Counselling and Psychotherapy for
Body, Mind and Spirit

Ina Stockhausen, MTC

info@positivelifechanges.ca
778-558-8207

Ina Stockhausen R.P.C. offers spiritual counselling and body psychotherapy or somatic counseling in Burnaby and North Vancouver.

Making others happyAre you getting bigger because you’re keeping yourself small Part 2

Are you busy making sure everyone around you is happy, i.e. do you spend your life pleasing others? Do the needs of those dearest and nearest to your heart control what your day looks like? Do you feel like you can never do what YOU want?

Part 1 of this series discussed how assuming responsibility for the wellbeing of others can contribute to emotional stress. Feelings of anxiety, worry or pressure can trigger Emotional Eating or other unhealthy coping habits like shopping addiction or internet addiction for someone who has gotten used to soothing inner frustrations from the “outside.”

When you are busy focusing on the happiness of others, it’s easy to get disconnected from your own needs.

What do I mean, when I talk about “needs”? I like the definition of needs by Manfred Max Neef, an economist from Chile known for his human development model based on fundamental human needs.

Manfred Neef identified 9 basic human needs that we all share:

  • Sustenance – the basic physical needs such as food, air, water and shelter
  • Safety and protection
  • Love and affection
  • Empathy
  • Rest, recreation, play
  • Community
  • Creativity
  • Autonomy
  • Identity – need for meaning and purpose – need to contribute to life and how our efforts are making life and our surroundings richer.

In this post I would like to focus on the need of Autonomy.

In my work with clients, I have noticed that a yearning or longing for independence or, shall we say a perceived lack of freedom to be who you want to be and do what you want to do in your life can be a contributing factor to emotional eating, overspending or other self-soothing activities.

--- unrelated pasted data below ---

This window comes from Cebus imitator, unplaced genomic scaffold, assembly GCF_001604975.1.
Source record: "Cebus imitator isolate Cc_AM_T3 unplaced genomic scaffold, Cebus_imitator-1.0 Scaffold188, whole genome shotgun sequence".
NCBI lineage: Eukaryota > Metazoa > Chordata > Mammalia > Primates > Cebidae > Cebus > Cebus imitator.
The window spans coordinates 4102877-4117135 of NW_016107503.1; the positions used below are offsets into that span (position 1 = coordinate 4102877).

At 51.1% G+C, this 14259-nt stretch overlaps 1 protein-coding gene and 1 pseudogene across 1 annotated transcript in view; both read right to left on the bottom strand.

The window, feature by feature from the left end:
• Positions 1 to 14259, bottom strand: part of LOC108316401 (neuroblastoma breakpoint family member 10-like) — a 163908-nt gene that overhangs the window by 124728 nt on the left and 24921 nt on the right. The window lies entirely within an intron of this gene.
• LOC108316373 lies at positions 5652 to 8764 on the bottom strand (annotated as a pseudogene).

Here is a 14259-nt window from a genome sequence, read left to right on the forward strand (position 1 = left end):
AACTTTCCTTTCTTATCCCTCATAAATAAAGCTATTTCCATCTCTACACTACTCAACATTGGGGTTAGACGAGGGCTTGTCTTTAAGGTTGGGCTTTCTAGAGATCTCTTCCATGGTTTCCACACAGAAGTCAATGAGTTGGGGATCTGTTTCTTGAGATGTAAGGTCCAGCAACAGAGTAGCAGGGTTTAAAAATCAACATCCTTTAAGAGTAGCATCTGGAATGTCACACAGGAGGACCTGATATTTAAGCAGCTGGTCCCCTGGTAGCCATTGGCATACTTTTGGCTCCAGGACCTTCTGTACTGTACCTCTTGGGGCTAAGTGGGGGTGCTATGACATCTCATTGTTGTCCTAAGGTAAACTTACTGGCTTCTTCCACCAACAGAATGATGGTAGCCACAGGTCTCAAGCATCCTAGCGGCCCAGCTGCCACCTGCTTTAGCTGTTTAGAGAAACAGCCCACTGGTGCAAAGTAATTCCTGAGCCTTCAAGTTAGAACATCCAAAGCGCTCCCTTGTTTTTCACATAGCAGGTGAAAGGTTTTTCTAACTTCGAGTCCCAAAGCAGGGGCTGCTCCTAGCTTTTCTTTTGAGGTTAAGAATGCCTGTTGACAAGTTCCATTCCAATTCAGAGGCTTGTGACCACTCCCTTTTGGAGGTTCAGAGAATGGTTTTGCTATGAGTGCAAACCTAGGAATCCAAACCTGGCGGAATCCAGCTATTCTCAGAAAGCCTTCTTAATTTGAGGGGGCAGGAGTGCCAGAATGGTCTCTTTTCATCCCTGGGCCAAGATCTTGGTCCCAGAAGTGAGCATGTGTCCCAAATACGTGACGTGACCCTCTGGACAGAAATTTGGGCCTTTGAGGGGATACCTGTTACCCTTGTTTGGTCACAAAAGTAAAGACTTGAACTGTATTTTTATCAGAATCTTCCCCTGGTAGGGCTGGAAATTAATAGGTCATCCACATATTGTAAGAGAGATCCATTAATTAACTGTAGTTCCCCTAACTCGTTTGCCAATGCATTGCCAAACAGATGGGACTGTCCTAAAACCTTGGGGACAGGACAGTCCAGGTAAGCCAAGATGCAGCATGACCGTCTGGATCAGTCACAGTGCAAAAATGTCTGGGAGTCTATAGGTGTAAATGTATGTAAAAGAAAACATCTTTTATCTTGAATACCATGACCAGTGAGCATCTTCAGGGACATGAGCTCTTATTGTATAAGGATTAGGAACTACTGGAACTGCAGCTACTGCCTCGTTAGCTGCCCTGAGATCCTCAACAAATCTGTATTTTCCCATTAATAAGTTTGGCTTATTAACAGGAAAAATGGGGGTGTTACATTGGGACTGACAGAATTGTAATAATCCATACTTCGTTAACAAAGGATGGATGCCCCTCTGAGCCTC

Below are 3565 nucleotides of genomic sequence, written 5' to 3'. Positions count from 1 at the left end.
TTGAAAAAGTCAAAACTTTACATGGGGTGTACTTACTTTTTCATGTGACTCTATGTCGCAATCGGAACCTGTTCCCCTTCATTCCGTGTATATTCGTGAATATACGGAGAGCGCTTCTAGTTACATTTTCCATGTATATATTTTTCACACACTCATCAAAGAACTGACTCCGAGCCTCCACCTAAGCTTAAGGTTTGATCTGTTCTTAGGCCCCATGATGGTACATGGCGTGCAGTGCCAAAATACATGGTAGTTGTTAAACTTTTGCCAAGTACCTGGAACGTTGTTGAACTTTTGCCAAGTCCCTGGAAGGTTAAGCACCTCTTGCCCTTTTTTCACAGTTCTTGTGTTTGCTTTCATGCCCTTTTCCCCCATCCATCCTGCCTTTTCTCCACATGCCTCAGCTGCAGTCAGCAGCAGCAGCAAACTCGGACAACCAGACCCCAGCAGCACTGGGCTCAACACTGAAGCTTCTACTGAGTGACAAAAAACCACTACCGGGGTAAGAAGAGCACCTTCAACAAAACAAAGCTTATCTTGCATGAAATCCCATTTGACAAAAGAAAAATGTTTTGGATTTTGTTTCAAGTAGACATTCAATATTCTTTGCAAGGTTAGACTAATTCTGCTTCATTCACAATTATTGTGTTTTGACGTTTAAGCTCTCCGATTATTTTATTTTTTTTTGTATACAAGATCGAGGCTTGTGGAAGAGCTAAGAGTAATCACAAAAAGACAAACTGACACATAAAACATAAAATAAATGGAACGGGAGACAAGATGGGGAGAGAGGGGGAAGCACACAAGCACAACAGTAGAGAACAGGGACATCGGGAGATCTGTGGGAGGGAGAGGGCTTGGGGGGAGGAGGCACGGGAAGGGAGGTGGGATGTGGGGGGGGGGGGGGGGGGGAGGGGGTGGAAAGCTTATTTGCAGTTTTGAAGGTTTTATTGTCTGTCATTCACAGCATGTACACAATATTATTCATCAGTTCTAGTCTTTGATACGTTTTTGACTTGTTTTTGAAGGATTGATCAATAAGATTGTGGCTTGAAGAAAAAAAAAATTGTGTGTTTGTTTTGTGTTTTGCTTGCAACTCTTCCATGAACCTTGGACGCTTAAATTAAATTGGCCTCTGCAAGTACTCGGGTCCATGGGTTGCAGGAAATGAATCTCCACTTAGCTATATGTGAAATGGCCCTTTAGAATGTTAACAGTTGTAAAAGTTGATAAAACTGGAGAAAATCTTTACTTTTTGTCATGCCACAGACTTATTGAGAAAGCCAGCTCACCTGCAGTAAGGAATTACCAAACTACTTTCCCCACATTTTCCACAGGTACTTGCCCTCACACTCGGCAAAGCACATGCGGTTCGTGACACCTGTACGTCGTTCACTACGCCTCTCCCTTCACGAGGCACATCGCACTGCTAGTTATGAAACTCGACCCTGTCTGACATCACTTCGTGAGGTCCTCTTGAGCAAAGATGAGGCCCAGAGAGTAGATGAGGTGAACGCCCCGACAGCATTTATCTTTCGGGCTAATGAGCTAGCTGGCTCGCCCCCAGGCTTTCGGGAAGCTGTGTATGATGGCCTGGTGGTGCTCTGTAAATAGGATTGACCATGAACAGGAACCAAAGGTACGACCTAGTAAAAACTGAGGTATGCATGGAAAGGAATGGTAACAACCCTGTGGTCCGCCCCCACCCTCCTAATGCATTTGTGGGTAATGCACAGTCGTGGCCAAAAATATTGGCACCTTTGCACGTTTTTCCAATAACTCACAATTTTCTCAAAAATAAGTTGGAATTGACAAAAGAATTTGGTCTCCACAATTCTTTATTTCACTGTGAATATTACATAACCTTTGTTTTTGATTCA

We all need autonomy.

Having autonomy implies freedom and choice. Your ability to listen and trust the voice in your heart increases, when you have the freedom to make your own decisions and follow your volition.

Low self-esteem and closed-mindedness dramatically impact autonomy.

When you are the prisoner of your inner critic which is telling you that you aren’t good enough or that you don’t deserve certain things, you lose your freedom. While perhaps nobody in your environment is curtailing your autonomy, you end up limiting your own freedom.

Getting caught up in feeling responsible to make everyone happy, can leave you feeling like there is very little room left for you to exercise autonomy.

Journaling can be an excellent tool to help you get in touch with what you really want and the person you really want to be.

Try this exercise called “Emptying out” at the end of the day. Mentally go thru your day and remember those moments when you felt frustrated, hurt, disappointed or anxious or any other emotions that left you feeling stressed and contracted. If you’re an emotional eater for example, go back to all the times you ate when you weren’t hungry physically.

  • What was going on for you?
  • What inner conflict were you caught in?
  • What would you have really liked to do or say but didn’t?
  • Why didn’t you?

Stay tuned for Part 3 of this series where we will look at the need of rest, recreation and play and how playing can impact your weight.

In the meantime, I wish you continued success in making positive life changes.

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